Sunday, January 31, 2010

Catholics, China & Freedom

The recent struggle with Google that China finds herself involved with, points back to the early efforts of the West to influence the East, many of which were Catholic—as this article from the Wall Street Journal reports.

An excerpt.

“The earliest missionaries in China, such as the great Italian Jesuit Matteo Ricci (1552-1610), introduced science as part of their aim to spread the Christian faith.

“In fact, there is an interesting parallel between those early Christian missions and our contemporary efforts to spread universal human rights, especially in regard to China. Ricci and his colleagues, as Jesuits, believed that the best way to influence the Chinese elite was to adapt to Chinese culture, to wear Chinese clothes, to speak in Confucian terminology, to "go native," as it were. They were criticized by other Catholic orders, who saw this as a shameless betrayal of Christian principles. Only the true faith should be preached, with no compromises to heathen views.

“A very similar debate is going on today between those who believe that applying Western notions of human rights and democracy to China is counterproductive. Many a politician, businessman or media tycoon has argued that adapting to special Chinese conditions is surely more effective if one wishes to have any influence in China. The fact that this argument is usually self-serving does not make it necessarily wrong, but so far it has certainly not been proven right. Chinese human rights have not been noticeably advanced because of foreign compromises with Chinese illiberalism.

“The dilemma for the Chinese elites, ever since the early Christian missions, is the question of how to adopt useful Western ideas while keeping out the subversive ones. Intelligent Chinese knew perfectly well that much of Western knowledge (how to construct effective guns, say) was not only useful but essential as a way to make China strong enough to resist foreign aggression. But the tricky part for scholar-officials was how to use that knowledge without weakening their own position as guardians of Chinese culture.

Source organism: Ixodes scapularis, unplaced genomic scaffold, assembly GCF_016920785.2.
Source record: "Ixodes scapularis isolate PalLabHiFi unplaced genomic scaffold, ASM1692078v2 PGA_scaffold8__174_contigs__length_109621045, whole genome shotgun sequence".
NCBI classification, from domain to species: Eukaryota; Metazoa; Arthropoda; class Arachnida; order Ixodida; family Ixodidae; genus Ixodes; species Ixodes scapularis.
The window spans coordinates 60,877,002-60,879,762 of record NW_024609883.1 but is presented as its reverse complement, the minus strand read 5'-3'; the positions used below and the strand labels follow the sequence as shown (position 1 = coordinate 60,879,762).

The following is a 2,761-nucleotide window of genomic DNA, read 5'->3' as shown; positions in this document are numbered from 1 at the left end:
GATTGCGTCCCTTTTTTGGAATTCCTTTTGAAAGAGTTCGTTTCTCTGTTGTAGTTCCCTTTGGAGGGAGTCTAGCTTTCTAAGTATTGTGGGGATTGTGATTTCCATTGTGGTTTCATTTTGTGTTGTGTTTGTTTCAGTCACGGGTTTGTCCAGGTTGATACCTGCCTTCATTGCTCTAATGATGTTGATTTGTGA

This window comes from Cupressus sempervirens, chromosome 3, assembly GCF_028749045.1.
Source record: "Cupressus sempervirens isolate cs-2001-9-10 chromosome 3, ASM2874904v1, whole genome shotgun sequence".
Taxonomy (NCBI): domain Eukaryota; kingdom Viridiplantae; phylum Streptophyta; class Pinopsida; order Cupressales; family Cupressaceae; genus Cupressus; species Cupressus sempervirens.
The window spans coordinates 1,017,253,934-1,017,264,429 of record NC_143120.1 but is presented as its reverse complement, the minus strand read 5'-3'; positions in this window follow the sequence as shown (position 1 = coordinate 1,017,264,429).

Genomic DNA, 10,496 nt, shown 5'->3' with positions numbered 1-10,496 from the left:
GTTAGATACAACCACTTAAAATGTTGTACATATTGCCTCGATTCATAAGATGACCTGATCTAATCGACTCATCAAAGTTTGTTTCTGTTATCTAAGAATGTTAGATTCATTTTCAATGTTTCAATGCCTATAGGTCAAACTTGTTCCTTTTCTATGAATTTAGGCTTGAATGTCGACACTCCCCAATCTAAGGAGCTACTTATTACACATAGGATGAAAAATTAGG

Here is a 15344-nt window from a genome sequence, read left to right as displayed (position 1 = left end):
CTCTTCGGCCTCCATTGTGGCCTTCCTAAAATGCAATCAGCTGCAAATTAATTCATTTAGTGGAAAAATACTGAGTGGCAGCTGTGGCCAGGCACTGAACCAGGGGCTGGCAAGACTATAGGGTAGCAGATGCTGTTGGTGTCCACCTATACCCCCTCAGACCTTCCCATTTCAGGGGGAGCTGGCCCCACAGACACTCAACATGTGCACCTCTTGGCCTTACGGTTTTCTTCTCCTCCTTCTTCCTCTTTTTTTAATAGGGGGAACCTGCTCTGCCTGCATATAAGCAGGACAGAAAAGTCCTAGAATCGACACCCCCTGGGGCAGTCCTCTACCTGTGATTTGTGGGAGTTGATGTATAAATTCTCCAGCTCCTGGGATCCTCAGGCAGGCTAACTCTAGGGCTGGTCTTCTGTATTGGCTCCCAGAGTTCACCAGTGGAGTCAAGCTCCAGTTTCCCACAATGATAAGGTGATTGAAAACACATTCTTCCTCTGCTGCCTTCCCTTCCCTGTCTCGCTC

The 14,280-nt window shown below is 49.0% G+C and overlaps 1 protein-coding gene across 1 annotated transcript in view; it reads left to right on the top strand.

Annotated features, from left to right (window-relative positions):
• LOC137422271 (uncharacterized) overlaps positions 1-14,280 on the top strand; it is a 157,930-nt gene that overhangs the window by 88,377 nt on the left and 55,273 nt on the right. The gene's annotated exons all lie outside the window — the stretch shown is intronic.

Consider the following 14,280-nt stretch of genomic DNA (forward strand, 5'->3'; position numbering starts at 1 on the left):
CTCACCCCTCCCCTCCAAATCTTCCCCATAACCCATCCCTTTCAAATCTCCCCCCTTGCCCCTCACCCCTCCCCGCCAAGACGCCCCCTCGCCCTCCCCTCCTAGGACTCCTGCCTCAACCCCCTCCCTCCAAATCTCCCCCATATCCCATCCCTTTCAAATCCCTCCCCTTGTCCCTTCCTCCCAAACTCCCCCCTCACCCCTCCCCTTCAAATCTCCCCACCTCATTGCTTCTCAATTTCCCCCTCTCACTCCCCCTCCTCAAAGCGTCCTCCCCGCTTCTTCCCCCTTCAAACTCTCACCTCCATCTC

“To mention just one example, greater knowledge of geography and other civilizations made it harder to maintain that China was the center of the world which should naturally be paid tribute to by barbarian states. In ancient times, foreign barbarians were ranked with the beasts. By the time Matteo Ricci, in 1602, showed the Chinese a world map (now on view at the Library of Congress), some foreigners were treated with more respect, but the old Sino-centric defensiveness had far from vanished. If the Middle Kingdom was no longer the perfect model of civilization, its traditional political arrangements became vulnerable to domestic challenge.

“One way of dealing with this problem was to separate "practical knowledge" from "essential" culture, or ti-yong in Chinese. Western technology was fine, as long as it didn't interfere with Chinese morals and politics. In practice, however, this was not feasible. Political ideas came to China, along with science, economics, and Western religion. And they did help to undermine the old established order. One of these ideas was Marxism, but once Mao had unified China under his totalitarian regime, he managed for several decades to insulate the Chinese from notions that might undermine his power.”